From Publishers Weekly
Kerr's most recent novel, A Philosophical Investigation , takes place in England in the near future, while his three-volume Bernhard Gunther series, begun with March Violets , is set in 1930s Berlin. Here he turns to modern-day Russia to trace an electrifying battle between the anemically funded Russian police and well-heeled ethnic Mafiosi who operate at will in post-Soviet St. Petersburg. An anonymous narrator--an Internal Affairs-type lawyer--monitors detective Yevgeni Ivanovich Grushko's efforts to nail mob thugs for the murder of an investigative journalist who had aired Mafia laundry and government scandal on TV. Grushko rousts the Ukrainian and Chechen mobsters, who rival the Georgians in the proliferation of scams, protection rackets and black-market action marking Russia's emerging private-sector economy. Struggling to investigate amid such impediments as red tape, public distrust of police, KGB rivalry, low police morale and minimal resources, Grushko even appeals for leads on a Geraldo Rivera-like show. While the detective inches toward a resolution connecting the Chernobyl disaster, the mob and a British-backed Russian capitalist venture, the narrator falls for the journalist's sexy widow and learns hard lessons from Grushko about fighting for justice in an unhinged society. In Kerr's literate dark novel, strains of romantic balalaika music blend with the sound of the sharp wind sweeping across the steppes. Readers will hope for more appearances of this new man from Moscow.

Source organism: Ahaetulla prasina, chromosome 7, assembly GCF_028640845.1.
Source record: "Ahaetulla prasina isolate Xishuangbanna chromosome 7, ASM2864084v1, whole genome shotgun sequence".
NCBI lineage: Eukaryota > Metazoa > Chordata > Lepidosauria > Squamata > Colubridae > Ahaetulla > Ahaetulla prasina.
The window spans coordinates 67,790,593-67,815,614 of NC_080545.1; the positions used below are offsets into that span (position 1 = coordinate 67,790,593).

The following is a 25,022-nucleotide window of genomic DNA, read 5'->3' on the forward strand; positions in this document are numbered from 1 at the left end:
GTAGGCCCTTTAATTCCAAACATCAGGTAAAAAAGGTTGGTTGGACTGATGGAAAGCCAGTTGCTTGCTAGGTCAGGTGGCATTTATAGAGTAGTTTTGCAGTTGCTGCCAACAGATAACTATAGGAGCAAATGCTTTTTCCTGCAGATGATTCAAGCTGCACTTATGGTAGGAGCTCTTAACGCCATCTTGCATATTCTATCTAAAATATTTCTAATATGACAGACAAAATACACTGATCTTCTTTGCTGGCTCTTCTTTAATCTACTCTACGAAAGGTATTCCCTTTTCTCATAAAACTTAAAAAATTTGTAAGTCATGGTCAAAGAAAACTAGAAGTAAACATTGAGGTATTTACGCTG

Copyright 1994 Reed Business Information, Inc.
Mikhail Milyukin, Russia's first investigative journalist, is found executed Mafia-style. Finding his killers and the reason for the murder falls to relentless militia officer Yevgeni Grushko. This novel works both as a gritty cop novel in a unique setting and as a lens on a troubled and tragic country. Kerr really did his homework; he secured the cooperation of the St. Petersburg militia's organized crime unit, rode with its officers, and took part in several operations against the Mafia. His research gives the book special weight, for example, in his explanations of the ethnic foundations of Russia's gangs. The language of cops and thugs alike has a wonderfully quirky but authentic sound; strikes against the Mafia are "realisations." Equally important, however, Kerr lived with the incredible privations that nearly all Russians endure. His illumination of those hardships in the lives of his characters is almost painful at times, and the startling crime uncovered by Grushko has a terrible plausibility in grim contemporary Russia. Thomas Gaughan